Cell lines and antibodies

Human breast cancer (MCF-7, MDA-MB-231), mammary epithelial (MCF10A), and embryonic kidney 293T (HEK293T) cell lines were obtained from ATCC. The cells were cultured at 37°C in a humidified atmosphere containing 95% air and 5% CO2. Antibodies against IGF-1R, AKT, p-AKT, E-cadherin, claudin, N-cadherin, snail and p65 were purchased from Cell Signaling Technology (Beverly, MA, USA). HRD1 antibody for Western blot analysis was obtained from Sigma Aldrich (St. Louis, MO, USA). HRD1 antibody for IHC was purchased from Abgent (San Diego, Califonia, USA). Antibodies against β-Actin, myc-Tag and HA-Tag were acquired from Santa Cruz Biotechnology (Santa Cruz, CA, USA).

Patients and tissue microarray construction

The breast cancer samples were obtained from 170 patients undergoing surgical resection at the Second Affiliated Hospital of Nanjing Medical University, Nanjing, China, between 2001 and 2004. Six patients lacked five years of follow-up time and were therefore excluded from the 5-year survival analysis, but not from the multivariate analysis. The clinico-pathological characteristics of patients with breast cancer are compiled in Table 1. Tissue microarrays (TMAs) containing 0.6 mm2 cores from each tumor, identified by two pathologists, were constructed as described in a previous report [29]. The utilization of the tumor material for research purposes was approved by the ethical committees at Nanjing Medical University.

Immunohistochemistry (IHC)

TMA blocks (18 tumors per block, 4 cores of 1.0 mm per tumor) were constructed using an automated TMA station (Galileo TMA CK3500, ISE, Milan, Italy). All sections were cut shortly prior to immunostaining. The expression of HRD1 was measured using IHC as previously described [30]. Staining of HRD1 in tissue was scored independently by two pathologists blinded to the clinical data, by applying a semiquantitative immunoreactivity score (IRS) in the training cohort, as described previously [31]. Under these conditions, samples with IRS 0–5 and IRS 6–12 were classified as low and high expression of HRD1, respectively. Additionally, samples with IRS ≤4 and IRS >4 were classified as low and high expression of nuclear p65, respectively. After establishing the immunohistochemical assessment criteria in the training cohort, expression of HRD1 in the validation cohort was scored using the same procedure.

Stable cell lines

MCF10A, MCF-7 and MDA-MB-231 cells were stably transduced with EGFP or EGFP-tagged HRD1 lentivirus according to the manufacturer’s instructions (GENECHEM, Shanghai, China). Transfection of MCF10A, MCF-7 and MDA-MB-231 cells was done at a 10-fold multiplicity of infection virus particle concentration. The expression level of HRD1 was measured by western blotting.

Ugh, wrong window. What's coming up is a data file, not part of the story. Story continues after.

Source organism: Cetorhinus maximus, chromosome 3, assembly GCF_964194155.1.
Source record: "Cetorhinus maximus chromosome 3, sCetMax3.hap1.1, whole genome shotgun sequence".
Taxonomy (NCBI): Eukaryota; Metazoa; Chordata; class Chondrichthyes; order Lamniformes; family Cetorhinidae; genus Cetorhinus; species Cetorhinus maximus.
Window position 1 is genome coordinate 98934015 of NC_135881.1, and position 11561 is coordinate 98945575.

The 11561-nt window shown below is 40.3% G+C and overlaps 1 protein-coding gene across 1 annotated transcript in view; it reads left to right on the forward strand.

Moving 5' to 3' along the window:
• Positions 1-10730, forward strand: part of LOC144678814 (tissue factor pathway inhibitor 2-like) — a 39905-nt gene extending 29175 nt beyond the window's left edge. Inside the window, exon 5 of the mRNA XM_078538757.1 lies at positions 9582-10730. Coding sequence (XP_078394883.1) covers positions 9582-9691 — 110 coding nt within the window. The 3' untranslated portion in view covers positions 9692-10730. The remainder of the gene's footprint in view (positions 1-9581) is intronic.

Small interfering RNA

Small interfering RNA specific for HRD1 (si-HRD1) and control siRNA (si-control) was synthesized (Ribobio, Guangzhou, China) and transfected using Lipofectamine 2000. The sequences of siRNA were: 5′-CCAUGAGGCAGUUCAAGAAdTdT-3′ and 3′-dTdTGGUACUCCGUCAAGUUCUU-5′.

Real-time PCR assay

The mRNA was quantified by real-time PCR using a LightCycler480 II Sequence Detection System (Roche, Basel, Switzerland). Primers used to identify HRD1 were: forward, 5′-AACCCCTGGGACAACAAGG-3′ and reverse, 5′-GCGAGACATGATG GCATCTG-3′. β-Actin was used as a internal control: forward, 5′-GCAAGTGCTTC TAGGCGGAC-3′ and reverse, 5′-AAGAAAGGGTGTAAAACGCAGC-3′.

Transient transfection and luciferase reporter assay

Transcriptional activity of NF-κB was assessed in MCF-7 cells using the NF-κB luciferase reporter and a plasmid containing the β-galactosidase gene driven by the cytomegalovirus promoter. Twenty-four hours after transfection, MCF-7 cells were treated with IL-6 for an additional 24 h. The cells were then incubated and harvested for luciferase reporter assays. Luciferase activity was determined as our previous report [32].

Western blot analysis

Cells were washed twice in ice-cold PBS, and then solubilized in RIPA lysis buffer (Vazyme, Nanjing, China). Samples containing equal amounts of protein were analyzed by western blotting as previously reported [32].

Animal tumor model

Female athymic nude mice (6-weeks-old) were purchased from Shanghai Laboratory Animal Centre (Chinese Academy of Sciences, Shanghai, China) and maintained in cage housing under specific pathogen-free conditions. Cultured MDA-MB-231 cells transfected with EGFP or EGFP-tagged HRD1 lentivirus were harvested from 6-well plates and resuspended in 0.2 ml of PBS at 5 × 107 cells/ml. Cells were injected either into the right or left flank region of the mice to generate the orthotopic model or into tail vein of the mice to generate the lung metastasis model. The mice (ten mice per group) were sacrificed 6 weeks after the injection. The size and weight of the lungs were assessed, and visible tumors on the lung surface were counted. This study was carried out in accordance with the guidelines of the Institutional Animal Care and Use Committee at Nanjing Medical University and was approved by the Committee on the Ethics of Animal Experiments of Nanjing Medical University.